Facing grief for the missing

  • About this Talk
  • The modern history of the Balkans is infamous for the wars that plagued the region during the ’90s, taking the lives of tens of thousands of people, and scarring the hearts and minds of the survivors, many of whom lost their loved ones. 

    While we have knowledge and information on the number of fatalities that can help us to better understand and try to make sense of what happened, that is not the case for the thousands of family members of those who remain missing from these wars. 

    And wars have not been the only notorious events to have caused the disappearance of people throughout the region in recent years. This phenomenon has been added to by dictatorships and extrajudicial killings that caused the disappearance of opponents by force, and it continues to this day through forced migration along dangerous routes, domestic violence that ends in the murder of many women and the systematic marginalization of minority communities who all too often find themselves deleted from society. Ultimately, all these cases have one thing in common: the grief that the loved ones of the missing feel as a result of their absence and the questions that remain in the absence of information. 

    Friends and relatives of missing people are exposed to a type of trauma that is not common for most people. The disappearance of their loved ones has psychological consequences — such as feelings of insecurity, guilt, self-accusation, anger, obsession, anxiety, depression and loss of interest — but it also has a psychosocial impact — family problems, problems in relation to the community, and difficulties preserving the memory of missing persons and their place in the community.

    Considering the gravity of this problem that faces a considerable number of people in this part of the continent, on November 16, as part of the discussion that will follow the publication of our Monograph “Missing Persons”, we will discuss grief as the common emotion that ties together and includes all the different experiences presented through this publication, and we will dissect what can be done to get past this trauma as individuals, as a collective and as a region.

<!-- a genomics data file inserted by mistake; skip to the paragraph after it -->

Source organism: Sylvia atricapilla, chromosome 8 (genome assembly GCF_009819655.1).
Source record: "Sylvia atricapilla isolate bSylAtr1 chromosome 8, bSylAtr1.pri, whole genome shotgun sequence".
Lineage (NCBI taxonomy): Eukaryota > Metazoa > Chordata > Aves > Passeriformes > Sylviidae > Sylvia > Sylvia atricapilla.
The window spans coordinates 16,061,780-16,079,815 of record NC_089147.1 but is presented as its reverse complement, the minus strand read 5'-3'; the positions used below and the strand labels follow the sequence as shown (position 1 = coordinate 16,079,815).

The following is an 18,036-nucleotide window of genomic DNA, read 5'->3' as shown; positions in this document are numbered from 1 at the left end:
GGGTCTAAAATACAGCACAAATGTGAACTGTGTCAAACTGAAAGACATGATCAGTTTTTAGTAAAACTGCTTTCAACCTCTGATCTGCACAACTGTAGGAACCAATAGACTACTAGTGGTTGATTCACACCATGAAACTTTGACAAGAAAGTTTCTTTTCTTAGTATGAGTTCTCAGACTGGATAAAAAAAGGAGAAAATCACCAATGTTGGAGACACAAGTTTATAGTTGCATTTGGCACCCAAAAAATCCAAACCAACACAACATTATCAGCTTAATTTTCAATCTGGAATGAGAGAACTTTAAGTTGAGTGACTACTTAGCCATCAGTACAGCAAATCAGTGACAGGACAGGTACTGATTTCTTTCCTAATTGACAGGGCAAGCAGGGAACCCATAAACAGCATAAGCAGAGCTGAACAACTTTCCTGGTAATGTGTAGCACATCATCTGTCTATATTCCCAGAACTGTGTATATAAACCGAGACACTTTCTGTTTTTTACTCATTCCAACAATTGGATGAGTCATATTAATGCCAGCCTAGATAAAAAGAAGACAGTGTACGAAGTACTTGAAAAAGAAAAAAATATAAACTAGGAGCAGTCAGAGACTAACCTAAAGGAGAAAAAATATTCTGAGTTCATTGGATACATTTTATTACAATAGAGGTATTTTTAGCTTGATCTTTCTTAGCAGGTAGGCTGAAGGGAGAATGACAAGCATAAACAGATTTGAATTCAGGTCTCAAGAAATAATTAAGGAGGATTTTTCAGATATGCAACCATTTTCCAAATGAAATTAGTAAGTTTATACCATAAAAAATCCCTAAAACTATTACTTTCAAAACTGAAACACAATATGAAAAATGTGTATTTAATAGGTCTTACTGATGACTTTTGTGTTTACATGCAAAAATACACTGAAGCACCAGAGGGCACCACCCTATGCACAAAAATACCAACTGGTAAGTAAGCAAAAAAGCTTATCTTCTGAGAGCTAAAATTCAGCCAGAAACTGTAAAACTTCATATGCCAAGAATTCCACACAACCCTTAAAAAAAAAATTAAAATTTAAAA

The discussion will be moderated by K2.0 journalist and contributing editor Dafina Halili, while the panel will be composed of the following:

    1. Bekim Blakaj, Executive Director of Humanitarian Law Center Kosovo
    2. Nora Visoka Weller, specialized lawyer for cultural heritage protection, researcher of atrocity heritage, and Fellow of the Royal Society of Arts in the United Kingdom
    3. Betim Berisha, member of the Berisha family, many of whom were killed in the Suhareka massacre in March 1999
    4. Una Hajdari – Journalist from Prishtina focused on reporting on issues pertaining to the Western Balkans, Central and Eastern Europe. In this monograph, Una has written a story on missing journalists

    We invite you to join the conversation with questions and comments on Thursday, November 16, beginning from 17:30 LIVE on the Kosovo 2.0 Facebook page. 

    During the discussion, translation in English and Serbian will be provided. If you need translation, please send us your phone number in a private message. We will add you to a Viber group, and the translation will be provided through the app.   

    This event is part of “Recognition for missing persons”, a project realized through the financial support of the European Union, implemented by Kosovo 2.0 and Humanitarian Law Center Kosovo.K

    Feature image: Arrita Katona / K2.0.

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  • About the speakers
  • Time:

    5:30 pm


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